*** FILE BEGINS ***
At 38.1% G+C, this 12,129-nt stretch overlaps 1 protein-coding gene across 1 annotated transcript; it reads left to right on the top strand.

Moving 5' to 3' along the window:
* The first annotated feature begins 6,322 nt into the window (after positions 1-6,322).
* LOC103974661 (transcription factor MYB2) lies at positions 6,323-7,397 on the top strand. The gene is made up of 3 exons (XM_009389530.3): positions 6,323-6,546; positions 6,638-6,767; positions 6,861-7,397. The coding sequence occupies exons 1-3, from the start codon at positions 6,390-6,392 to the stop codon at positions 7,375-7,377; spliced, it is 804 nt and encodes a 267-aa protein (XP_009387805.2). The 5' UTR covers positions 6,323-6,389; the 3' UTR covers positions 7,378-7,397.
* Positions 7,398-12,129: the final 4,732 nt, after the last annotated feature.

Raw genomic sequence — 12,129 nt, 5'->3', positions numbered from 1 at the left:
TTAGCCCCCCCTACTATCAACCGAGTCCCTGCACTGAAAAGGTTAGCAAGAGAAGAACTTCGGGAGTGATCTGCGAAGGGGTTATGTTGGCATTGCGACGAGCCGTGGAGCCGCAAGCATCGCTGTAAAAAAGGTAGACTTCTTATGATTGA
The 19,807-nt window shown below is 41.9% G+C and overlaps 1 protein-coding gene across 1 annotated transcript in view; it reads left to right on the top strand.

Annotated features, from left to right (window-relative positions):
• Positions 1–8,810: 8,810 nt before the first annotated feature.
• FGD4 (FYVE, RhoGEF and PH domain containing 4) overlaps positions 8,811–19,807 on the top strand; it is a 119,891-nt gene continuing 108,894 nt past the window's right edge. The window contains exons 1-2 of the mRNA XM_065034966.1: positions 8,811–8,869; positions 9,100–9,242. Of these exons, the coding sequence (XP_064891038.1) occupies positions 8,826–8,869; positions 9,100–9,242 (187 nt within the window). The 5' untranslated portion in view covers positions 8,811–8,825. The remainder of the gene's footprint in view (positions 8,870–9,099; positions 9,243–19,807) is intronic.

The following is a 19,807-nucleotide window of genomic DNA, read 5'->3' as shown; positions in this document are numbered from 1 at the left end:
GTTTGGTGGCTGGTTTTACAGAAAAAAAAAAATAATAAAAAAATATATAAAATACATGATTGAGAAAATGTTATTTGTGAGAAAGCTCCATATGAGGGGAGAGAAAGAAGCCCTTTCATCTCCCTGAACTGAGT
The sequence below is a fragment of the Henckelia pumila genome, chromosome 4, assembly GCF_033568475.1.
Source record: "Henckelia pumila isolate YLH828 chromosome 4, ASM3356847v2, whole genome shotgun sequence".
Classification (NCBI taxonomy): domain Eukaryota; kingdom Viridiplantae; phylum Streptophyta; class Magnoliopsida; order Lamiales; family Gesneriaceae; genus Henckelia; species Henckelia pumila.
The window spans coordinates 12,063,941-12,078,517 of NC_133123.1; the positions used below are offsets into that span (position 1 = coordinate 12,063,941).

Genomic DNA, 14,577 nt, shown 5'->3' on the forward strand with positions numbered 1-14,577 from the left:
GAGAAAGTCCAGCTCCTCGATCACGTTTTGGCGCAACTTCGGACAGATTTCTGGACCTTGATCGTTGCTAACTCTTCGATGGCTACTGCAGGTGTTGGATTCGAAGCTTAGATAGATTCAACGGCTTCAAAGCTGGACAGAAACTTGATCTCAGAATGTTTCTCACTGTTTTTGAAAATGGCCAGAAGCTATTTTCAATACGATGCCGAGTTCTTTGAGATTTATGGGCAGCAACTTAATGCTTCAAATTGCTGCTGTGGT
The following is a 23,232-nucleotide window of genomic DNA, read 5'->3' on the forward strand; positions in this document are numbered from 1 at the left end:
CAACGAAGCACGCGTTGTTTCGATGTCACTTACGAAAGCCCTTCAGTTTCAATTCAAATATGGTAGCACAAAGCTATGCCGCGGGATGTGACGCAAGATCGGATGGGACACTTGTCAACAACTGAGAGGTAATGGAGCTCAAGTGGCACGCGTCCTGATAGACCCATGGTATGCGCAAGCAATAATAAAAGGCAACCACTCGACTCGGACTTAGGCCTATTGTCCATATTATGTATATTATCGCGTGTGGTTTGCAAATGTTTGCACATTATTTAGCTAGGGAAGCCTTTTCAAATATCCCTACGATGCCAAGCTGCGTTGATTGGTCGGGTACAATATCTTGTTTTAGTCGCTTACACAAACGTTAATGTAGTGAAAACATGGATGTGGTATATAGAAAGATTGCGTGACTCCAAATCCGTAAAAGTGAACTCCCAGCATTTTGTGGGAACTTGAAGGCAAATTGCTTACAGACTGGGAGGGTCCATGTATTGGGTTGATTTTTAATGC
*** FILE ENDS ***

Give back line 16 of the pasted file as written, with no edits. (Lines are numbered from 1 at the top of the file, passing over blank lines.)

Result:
Classification (NCBI taxonomy): domain Eukaryota; kingdom Viridiplantae; phylum Streptophyta; class Magnoliopsida; order Lamiales; family Gesneriaceae; genus Henckelia; species Henckelia pumila.